without feeling that he is one to become personally attach'd to, for his
combination of purest, heartiest tenderness, and native western form of
manliness.) By his side sat his little boy, of ten years. There were no
soldiers, only a lot of civilians on horseback, with huge yellow scarfs
over their shoulders, riding around the carriage. (At the inauguration
four years ago, he rode down and back again surrounded by a dense
mass of arm'd cavalrymen eight deep, with drawn sabres; and there were
sharpshooters station'd at every corner on the route.) I ought to make
mention of the closing levee of Saturday night last. Never before was
such a compact jam in front of the White House--all the grounds fill'd,
and away out to the spacious sidewalks. I was there, as I took a
notion to go--was in the rush inside with the crowd--surged along the
passage-ways, the blue and other rooms, and through the great east room.
Crowds of country people, some very funny. Fine music from the Marine
band, off in a side place. I saw Mr. Lincoln, drest all in black, with
white kid gloves and a claw-hammer coat, receiving, as in duty bound,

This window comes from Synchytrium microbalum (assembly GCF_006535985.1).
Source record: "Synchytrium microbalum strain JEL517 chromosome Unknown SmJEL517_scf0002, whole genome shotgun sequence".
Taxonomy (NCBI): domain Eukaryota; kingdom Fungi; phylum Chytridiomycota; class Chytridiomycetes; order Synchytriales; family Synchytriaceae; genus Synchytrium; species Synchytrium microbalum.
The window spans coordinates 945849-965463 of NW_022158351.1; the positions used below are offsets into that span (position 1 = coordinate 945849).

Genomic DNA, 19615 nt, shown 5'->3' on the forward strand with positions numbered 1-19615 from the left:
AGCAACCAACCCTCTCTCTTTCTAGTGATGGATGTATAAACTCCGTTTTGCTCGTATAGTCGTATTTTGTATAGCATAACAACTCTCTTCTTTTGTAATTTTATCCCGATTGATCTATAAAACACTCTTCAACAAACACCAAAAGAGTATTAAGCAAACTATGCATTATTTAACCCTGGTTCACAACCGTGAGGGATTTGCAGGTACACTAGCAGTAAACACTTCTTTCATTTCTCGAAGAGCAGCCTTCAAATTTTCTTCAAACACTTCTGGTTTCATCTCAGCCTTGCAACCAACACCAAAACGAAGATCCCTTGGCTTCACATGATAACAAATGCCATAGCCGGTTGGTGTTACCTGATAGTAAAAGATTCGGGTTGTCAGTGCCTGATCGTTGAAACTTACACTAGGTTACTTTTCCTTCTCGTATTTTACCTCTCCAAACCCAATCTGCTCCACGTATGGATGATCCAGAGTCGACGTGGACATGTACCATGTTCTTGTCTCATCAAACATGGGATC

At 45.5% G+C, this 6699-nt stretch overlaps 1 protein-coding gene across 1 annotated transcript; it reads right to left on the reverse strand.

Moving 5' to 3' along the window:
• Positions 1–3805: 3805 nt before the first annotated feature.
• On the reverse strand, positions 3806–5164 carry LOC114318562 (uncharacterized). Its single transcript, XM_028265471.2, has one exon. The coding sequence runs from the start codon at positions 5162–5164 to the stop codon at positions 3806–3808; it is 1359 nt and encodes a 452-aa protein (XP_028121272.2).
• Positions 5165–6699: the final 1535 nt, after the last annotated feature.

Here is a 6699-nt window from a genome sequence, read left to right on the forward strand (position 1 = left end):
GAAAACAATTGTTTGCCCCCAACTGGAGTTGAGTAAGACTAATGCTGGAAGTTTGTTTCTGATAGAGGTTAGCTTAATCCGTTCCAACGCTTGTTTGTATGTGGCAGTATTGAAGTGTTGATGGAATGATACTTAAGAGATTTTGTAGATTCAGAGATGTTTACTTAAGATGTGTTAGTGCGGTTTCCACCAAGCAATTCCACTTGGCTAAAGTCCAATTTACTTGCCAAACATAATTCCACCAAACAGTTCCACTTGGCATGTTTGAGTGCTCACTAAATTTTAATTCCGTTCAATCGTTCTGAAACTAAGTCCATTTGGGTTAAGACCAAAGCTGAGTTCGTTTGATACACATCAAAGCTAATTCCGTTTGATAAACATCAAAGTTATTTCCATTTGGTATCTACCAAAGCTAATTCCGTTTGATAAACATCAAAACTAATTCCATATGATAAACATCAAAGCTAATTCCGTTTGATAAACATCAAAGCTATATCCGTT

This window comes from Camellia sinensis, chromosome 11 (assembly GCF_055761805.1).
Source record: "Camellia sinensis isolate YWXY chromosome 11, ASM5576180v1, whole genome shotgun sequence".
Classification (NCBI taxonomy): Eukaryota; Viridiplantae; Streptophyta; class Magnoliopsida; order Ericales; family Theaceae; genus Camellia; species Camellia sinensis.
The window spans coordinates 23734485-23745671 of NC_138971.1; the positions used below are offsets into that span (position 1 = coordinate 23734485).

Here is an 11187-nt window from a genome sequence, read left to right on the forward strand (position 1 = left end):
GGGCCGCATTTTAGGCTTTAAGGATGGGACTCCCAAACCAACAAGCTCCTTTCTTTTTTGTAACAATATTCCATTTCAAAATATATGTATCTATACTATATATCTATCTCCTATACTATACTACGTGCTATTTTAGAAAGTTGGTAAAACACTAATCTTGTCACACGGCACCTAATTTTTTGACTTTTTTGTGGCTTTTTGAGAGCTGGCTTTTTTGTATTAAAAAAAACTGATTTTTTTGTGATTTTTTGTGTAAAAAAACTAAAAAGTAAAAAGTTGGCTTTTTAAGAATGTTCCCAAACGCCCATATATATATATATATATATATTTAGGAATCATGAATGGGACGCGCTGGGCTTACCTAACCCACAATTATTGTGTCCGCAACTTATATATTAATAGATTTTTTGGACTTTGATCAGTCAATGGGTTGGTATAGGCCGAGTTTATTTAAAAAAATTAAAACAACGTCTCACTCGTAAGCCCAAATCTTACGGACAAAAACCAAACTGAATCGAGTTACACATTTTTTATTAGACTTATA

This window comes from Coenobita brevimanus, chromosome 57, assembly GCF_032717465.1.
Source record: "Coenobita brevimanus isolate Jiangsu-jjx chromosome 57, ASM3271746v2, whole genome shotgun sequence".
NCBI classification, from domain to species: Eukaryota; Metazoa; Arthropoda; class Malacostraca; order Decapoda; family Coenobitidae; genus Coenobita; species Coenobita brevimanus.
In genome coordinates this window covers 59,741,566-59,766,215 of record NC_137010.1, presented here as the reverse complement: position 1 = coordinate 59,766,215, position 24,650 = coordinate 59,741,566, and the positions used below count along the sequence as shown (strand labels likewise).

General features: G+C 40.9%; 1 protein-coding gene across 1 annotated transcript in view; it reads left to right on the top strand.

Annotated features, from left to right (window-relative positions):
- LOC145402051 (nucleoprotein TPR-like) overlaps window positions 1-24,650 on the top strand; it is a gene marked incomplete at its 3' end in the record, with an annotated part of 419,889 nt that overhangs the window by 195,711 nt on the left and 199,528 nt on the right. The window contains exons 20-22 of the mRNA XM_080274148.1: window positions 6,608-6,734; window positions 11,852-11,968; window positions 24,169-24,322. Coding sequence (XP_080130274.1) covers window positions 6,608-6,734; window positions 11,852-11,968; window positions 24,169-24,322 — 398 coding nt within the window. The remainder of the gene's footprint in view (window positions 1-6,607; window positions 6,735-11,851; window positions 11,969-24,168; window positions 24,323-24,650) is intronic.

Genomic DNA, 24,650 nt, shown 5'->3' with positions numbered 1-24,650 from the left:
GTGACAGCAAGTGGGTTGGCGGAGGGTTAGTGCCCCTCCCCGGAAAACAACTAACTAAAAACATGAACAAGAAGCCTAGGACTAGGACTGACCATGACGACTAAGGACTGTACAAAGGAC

shaking hands, looking very disconsolate, and as if he would give
anything to be somewhere else.


Looking over my scraps, I find I wrote the following during 1864. The
happening to our America, abroad as well as at home, these years, is
indeed most strange. The democratic republic has paid her today the
terrible and resplendent compliment of the united wish of all the
nations of the world that her union should be broken, her future
cut off, and that she should be compell'd to descend to the level
of kingdoms and empires ordinarily great. There is certainly not one
government in Europe but is now watching the war in this country, with
the ardent prayer that the United States may be effectually split,
crippled, and dismember'd by it. There is not one but would help toward
that dismemberment, if it dared. I say such is the ardent wish to-day of
England and of France, as governments, and of all the nations of Europe,
as governments. I think indeed it is to-day the real, heartfelt wish
of all the nations of the world, with the single exception of